I remember that Pearson correlation works for continuous variables and also if one is continuous and the other a dummy. For the latter, it does not provide a correlation but provides a portion. What is the best approach, when we have 2 dummy variables. Would you suggest to calculate correlation for them or what is a good way to look at the relationship between 2 dichotomous variables. Ex: gender and religious status.
You're looking for estimates of association for contingency tables. You've got a few options. Here's a great summary of two of the most popular measures, the phi coefficient and Cramer's V: http://www.people.vcu.edu/~pdattalo/702SuppRead/MeasAssoc/NominalAssoc.html
Both measure the strength of the association between categorical variables. The chi coefficient only works for 2x2 tables (like the example you give: "2 dichotomous variables. Ex: gender and religious status"), but Cramer's V works for larger tables as well. For a 2x2 table, phi and V will be equal.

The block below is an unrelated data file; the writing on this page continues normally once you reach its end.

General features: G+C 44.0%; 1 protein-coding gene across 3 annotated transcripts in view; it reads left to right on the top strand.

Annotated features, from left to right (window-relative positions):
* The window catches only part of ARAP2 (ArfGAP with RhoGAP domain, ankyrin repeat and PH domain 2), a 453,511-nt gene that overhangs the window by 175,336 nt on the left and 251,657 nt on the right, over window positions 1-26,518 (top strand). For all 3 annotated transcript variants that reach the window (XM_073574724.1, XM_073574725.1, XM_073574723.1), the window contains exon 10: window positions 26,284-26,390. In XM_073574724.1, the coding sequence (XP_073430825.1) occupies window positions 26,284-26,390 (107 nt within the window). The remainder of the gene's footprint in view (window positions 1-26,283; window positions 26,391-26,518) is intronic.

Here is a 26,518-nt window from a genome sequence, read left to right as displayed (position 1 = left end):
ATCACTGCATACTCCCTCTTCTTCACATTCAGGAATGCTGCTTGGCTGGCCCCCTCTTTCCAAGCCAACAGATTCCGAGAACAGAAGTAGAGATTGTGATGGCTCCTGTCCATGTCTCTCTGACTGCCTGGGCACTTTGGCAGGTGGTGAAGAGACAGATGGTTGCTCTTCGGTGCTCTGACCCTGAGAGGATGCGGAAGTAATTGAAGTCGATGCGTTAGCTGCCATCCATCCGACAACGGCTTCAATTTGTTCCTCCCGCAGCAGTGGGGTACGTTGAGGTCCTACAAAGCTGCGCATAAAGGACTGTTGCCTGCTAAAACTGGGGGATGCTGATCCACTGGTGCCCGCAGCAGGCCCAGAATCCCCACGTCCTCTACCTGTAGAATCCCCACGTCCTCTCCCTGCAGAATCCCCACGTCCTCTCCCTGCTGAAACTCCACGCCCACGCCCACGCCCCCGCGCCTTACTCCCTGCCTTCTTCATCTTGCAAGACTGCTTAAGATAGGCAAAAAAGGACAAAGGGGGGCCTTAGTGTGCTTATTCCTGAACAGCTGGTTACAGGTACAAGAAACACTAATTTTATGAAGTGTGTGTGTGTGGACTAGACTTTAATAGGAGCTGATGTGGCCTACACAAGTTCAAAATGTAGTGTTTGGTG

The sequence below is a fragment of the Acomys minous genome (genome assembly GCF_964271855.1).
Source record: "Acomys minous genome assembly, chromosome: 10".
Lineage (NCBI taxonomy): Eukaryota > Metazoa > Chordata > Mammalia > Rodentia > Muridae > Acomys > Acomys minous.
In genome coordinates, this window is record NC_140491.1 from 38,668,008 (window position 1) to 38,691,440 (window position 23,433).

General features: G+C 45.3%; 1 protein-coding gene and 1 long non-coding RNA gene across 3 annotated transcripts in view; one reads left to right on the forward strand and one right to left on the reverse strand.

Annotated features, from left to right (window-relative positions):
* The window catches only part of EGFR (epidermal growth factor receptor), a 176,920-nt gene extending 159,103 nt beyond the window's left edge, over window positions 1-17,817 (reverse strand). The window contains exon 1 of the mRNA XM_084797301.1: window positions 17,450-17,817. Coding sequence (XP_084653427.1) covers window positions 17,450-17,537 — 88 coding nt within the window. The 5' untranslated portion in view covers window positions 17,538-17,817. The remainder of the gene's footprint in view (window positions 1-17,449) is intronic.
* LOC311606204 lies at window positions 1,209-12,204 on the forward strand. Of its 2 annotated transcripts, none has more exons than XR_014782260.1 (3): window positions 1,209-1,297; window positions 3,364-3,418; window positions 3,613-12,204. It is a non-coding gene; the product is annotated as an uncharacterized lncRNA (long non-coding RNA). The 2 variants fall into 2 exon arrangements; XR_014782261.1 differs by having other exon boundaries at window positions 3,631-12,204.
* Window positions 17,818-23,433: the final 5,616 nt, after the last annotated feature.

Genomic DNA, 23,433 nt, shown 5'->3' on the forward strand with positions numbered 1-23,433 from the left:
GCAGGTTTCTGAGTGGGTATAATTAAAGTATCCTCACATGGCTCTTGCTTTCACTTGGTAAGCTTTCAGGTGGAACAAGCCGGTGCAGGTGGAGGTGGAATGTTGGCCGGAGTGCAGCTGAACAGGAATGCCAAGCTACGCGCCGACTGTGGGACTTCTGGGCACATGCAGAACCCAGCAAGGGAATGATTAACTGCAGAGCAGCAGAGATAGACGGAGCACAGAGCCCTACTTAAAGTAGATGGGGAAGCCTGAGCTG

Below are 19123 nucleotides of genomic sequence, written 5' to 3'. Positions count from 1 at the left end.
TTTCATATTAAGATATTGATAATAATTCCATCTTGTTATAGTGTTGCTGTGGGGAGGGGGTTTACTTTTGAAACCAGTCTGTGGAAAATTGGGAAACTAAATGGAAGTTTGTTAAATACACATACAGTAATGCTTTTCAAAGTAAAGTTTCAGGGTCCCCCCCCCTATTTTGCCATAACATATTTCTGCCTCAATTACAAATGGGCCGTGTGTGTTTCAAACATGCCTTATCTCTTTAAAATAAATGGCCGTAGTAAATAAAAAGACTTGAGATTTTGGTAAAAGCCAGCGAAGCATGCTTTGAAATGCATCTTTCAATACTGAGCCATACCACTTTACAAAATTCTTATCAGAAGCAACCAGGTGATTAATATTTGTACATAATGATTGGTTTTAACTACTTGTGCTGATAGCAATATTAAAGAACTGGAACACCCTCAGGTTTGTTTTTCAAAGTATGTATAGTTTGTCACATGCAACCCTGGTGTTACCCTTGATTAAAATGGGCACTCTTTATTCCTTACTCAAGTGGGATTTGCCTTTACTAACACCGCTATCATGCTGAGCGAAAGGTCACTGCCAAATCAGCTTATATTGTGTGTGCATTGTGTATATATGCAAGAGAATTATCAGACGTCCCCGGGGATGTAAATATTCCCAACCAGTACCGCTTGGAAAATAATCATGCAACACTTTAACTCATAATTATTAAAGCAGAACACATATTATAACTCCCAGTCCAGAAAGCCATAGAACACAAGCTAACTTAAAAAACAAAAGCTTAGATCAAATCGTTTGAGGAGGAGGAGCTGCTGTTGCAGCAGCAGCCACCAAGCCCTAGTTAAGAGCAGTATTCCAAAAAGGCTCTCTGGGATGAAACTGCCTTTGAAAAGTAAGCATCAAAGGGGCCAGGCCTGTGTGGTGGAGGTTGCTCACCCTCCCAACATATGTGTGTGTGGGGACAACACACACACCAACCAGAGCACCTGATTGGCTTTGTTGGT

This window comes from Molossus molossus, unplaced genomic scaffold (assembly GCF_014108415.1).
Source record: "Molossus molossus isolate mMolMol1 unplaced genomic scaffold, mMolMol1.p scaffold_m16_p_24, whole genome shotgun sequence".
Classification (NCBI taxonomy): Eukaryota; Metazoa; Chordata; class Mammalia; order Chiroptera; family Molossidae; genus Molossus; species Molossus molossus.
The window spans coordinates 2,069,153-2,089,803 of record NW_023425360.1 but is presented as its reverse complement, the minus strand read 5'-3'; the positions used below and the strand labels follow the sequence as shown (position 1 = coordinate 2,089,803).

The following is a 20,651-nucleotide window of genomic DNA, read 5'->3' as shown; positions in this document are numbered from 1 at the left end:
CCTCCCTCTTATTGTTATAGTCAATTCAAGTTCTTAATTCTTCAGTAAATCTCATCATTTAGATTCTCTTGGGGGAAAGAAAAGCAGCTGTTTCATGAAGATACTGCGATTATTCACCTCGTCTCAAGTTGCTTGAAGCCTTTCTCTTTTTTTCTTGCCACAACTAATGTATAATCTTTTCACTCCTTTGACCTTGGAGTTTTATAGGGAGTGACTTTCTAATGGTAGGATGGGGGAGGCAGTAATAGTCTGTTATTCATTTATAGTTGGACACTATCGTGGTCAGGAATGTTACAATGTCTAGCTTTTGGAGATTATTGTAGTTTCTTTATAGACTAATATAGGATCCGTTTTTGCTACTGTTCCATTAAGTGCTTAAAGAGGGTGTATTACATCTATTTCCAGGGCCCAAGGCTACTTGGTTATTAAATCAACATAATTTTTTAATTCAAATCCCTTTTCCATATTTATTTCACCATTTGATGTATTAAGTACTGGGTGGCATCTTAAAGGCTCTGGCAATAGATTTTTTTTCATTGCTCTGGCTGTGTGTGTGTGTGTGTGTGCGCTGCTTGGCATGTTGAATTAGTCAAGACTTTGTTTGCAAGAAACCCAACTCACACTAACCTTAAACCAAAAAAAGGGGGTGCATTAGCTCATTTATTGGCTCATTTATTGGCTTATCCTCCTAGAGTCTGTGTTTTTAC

Phi is a chi-square based measure of association. The chi-square coefficient depends on the strength of the relationship and sample size. Phi eliminates sample size by dividing chi-square by n, the sample size, and taking the square root.
Cramer's V is the most popular of the chi-square-based measures of nominal association because it gives good norming from 0 to 1 regardless of table size, when row marginals equal column marginals. V equals the square root of chi-square divided by sample size, n, times m, which is the smaller of (rows - 1) or (columns - 1): V = SQRT(X2/nm).
Another measure similar to Cramer's V is Cohen's w, explained on this page: http://stats.idre.ucla.edu/other/mult-pkg/faq/general/effect-size-power/faqhow-is-effect-size-used-in-power-analysis/
Effect size w is the square root of the standardized chi-square statistic.